One in, One out: BNP Paribas’ FX Sales Director Leaves to RBS

Royal Bank of Scotland has hired a former senior trader at French lender BNP Paribas to head its FX sales. Martin Amann is joining RBS as its director of foreign exchange sales where he will focus on enhancing its product offering and expanding the client franchise.

Amann has been a mainstay in the FX industry for the past twenty years, working at multiple lenders, including BNP, Credit Suisse and Lehman Brothers, based out of several locations.

Join the Leading Industry Event!

He initially made his foray into the financial services space bank in 1997 as VP FX Spot/Option trader with global insurance company AIG. During this period, Amann was based out of New York, following his tenure as Credit Suisse’s director of the global macro sales division.

He quit BNP Paribas after a more than 4-year tenure, having joined the bank in 2013, also as head of FX sales, his LinkedIn profile shows.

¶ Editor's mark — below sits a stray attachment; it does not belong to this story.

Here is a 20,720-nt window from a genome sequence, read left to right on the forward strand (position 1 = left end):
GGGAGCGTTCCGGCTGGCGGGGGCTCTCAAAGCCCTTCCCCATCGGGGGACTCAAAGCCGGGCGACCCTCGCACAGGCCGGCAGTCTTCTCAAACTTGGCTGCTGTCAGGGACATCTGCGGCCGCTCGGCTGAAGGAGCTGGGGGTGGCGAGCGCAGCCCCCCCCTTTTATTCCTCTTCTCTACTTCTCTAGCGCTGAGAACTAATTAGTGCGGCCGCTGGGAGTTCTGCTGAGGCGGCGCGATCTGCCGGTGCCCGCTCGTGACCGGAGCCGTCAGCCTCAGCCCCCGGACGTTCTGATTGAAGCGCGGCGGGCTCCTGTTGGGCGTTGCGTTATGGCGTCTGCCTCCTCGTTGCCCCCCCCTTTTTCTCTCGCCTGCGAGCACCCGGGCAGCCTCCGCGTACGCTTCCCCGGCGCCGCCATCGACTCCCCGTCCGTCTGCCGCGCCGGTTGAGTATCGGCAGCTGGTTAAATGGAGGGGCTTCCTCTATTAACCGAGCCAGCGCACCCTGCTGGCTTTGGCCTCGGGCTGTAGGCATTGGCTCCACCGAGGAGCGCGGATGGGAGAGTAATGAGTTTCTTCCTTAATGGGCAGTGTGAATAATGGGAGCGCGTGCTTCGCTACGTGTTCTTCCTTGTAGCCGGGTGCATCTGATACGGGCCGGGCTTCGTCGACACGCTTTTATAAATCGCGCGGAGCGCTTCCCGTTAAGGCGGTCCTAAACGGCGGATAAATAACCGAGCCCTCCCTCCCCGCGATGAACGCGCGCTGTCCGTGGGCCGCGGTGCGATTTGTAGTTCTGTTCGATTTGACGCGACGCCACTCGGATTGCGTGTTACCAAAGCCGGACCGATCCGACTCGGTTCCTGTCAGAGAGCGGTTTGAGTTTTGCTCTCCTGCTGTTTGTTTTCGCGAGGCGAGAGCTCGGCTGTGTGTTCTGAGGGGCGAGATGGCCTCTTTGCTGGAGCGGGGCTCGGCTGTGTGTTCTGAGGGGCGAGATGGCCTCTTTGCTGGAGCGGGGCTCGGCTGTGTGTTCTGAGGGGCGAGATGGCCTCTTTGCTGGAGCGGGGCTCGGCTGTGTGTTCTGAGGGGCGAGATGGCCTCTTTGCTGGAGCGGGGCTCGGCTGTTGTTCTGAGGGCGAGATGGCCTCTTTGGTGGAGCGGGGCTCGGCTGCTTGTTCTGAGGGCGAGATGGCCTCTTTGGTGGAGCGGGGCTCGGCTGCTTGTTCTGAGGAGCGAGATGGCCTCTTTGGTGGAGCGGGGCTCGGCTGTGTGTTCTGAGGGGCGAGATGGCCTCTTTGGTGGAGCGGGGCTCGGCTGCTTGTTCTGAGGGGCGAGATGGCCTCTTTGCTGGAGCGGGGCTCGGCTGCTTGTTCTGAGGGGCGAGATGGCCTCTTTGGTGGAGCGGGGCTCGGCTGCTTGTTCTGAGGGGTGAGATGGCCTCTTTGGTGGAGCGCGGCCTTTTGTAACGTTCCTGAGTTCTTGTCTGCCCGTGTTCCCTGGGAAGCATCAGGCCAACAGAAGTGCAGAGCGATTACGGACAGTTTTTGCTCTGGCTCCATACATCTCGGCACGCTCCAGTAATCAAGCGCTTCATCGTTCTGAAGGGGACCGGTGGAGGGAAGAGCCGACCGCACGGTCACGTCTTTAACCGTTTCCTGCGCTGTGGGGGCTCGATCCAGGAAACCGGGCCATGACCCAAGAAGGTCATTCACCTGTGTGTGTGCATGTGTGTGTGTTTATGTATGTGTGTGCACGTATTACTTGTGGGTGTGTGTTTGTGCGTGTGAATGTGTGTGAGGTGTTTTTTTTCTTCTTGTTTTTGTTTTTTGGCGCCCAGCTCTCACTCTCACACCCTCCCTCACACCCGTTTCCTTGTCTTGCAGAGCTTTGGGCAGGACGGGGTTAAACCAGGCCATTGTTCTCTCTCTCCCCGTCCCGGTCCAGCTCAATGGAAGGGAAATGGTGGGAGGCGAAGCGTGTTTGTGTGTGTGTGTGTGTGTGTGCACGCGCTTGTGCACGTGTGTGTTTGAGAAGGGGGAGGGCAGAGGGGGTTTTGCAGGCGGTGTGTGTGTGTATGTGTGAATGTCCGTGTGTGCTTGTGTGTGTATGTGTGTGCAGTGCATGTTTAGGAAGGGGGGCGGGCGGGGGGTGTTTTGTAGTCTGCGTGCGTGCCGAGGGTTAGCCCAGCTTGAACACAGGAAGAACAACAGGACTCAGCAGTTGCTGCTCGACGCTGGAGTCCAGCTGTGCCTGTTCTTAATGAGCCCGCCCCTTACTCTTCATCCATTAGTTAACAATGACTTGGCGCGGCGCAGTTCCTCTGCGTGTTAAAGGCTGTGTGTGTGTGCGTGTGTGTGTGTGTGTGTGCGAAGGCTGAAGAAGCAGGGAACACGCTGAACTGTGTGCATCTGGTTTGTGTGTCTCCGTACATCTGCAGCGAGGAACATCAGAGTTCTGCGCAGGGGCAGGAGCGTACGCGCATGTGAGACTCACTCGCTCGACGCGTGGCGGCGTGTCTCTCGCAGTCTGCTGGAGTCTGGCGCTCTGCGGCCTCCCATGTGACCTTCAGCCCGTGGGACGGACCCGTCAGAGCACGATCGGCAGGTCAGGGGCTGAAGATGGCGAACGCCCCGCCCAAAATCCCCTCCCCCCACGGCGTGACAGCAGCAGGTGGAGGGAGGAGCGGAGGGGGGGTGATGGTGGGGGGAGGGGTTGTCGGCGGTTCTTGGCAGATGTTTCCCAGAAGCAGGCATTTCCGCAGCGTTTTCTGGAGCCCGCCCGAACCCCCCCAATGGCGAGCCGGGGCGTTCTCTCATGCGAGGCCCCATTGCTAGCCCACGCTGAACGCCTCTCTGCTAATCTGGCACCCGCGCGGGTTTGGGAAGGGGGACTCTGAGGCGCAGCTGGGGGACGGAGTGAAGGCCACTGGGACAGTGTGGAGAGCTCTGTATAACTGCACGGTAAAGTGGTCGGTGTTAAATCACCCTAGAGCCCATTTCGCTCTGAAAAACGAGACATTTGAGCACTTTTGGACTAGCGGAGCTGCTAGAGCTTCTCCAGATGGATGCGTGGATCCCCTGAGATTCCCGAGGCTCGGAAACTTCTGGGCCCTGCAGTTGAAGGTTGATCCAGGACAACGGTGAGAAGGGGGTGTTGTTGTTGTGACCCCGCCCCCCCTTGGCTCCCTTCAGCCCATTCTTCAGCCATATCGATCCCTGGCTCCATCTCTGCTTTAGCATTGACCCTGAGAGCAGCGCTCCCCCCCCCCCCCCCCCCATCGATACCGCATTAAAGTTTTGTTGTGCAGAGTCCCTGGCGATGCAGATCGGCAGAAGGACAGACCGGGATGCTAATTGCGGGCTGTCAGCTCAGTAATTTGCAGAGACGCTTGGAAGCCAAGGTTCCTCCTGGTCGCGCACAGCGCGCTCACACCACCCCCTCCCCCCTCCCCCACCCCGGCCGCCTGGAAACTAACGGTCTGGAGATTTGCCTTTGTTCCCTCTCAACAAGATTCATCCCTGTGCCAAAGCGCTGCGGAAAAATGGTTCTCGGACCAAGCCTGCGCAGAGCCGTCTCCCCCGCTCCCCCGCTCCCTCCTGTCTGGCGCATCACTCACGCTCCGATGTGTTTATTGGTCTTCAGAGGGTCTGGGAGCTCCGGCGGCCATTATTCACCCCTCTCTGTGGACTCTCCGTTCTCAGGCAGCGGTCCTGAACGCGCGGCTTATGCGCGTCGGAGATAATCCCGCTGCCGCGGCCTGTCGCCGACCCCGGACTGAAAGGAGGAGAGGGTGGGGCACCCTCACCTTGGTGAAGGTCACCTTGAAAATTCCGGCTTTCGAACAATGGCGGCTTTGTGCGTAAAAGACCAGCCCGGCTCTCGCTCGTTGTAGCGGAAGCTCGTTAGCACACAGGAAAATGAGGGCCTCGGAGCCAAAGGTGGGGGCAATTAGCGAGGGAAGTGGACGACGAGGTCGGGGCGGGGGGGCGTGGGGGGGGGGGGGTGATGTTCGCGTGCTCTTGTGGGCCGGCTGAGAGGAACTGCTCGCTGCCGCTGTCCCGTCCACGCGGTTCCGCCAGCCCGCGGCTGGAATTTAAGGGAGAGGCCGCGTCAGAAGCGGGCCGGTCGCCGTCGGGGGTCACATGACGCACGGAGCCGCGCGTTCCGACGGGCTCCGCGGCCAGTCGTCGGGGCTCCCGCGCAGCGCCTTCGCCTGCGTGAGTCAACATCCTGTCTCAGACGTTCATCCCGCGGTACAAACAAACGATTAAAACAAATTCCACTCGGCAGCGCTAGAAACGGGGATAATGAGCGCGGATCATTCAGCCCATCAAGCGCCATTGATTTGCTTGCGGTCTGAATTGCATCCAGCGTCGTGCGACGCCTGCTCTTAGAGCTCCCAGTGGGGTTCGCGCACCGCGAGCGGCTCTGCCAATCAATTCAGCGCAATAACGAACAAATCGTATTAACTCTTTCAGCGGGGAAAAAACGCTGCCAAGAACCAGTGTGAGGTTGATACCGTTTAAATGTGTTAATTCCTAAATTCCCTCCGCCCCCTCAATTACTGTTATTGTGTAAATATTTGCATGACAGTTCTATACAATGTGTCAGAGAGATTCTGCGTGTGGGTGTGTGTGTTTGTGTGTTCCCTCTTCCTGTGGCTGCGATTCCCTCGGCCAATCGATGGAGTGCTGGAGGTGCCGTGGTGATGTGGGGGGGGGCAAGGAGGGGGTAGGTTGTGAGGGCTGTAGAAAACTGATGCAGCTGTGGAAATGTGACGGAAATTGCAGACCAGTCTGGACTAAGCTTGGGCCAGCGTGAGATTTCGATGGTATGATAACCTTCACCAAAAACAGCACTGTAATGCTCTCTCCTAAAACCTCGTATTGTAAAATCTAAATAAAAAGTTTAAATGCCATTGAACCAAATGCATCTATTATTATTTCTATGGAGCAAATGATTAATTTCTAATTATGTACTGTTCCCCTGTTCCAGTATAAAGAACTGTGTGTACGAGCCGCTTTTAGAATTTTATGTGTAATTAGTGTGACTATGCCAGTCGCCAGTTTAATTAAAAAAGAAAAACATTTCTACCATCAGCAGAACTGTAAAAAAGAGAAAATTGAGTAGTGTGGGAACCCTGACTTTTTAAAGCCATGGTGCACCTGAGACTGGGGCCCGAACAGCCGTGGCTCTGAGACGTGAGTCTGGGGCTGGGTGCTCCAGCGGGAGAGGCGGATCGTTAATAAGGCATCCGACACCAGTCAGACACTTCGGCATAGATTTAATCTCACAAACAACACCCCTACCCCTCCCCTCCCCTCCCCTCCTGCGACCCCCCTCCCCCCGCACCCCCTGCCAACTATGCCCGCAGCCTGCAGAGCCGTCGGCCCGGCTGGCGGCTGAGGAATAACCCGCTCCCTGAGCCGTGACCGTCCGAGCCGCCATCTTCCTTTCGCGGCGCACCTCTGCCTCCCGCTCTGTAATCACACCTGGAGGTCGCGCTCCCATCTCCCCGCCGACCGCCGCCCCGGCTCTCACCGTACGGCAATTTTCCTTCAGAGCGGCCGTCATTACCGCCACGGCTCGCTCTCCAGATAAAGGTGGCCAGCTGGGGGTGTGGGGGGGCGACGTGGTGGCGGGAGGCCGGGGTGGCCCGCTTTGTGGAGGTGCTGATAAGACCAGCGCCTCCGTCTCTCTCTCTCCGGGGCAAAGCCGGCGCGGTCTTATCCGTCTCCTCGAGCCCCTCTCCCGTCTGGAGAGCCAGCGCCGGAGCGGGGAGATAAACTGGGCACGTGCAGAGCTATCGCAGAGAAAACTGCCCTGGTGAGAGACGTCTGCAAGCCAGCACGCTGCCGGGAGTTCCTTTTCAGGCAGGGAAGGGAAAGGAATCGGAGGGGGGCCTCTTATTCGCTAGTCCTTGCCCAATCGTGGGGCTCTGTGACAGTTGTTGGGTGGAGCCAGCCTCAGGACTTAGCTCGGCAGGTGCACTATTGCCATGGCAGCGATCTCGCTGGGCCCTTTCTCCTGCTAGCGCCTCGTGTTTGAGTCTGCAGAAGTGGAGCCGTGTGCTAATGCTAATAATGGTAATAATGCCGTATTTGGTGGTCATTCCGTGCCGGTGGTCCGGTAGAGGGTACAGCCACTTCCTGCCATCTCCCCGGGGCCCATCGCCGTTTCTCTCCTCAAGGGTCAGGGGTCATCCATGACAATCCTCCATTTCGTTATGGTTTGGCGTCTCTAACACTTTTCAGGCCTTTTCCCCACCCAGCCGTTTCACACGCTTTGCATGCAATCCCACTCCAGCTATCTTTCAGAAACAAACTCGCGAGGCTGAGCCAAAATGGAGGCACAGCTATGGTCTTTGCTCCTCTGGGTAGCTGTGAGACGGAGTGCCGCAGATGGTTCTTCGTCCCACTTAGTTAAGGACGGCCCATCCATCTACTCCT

Suggested articles

Mistakes Part-Time Traders Should AvoidGo to article >>

BNP Paribas has seen a raft of departures from its FX team to rivals over the past few months, most notably moving to Japanese investment bank Nomura. This included brining in Asa Atwell, who was part of the same team, as its new Head of FX and Emerging Markets. Before joining Nomura, Atwell spent the bulk of his career with BNP Paribas in a mix of options and FX trading roles.

RBS Axes Jobs

Martin joins Royal Bank of Scotland while the bank, which is still majority owned by British taxpayers, ‎accelerates its job-cutting scheme, axing further jobs and closing more ‎branches as customers increasingly turned to online banking.‎

At the beginning of May, RBS let around 792 employees go from its UK operations. The news of job losses came despite the state-backed lender reporting its first full-year profit in a decade.‎

Britain’s state-rescued lender agreed in August to pay $4.9 billion to settle charges that it misled investors with residential mortgage-backed securities it sold in the run-up to the 2008 financial crisis.

Source: Read Full Article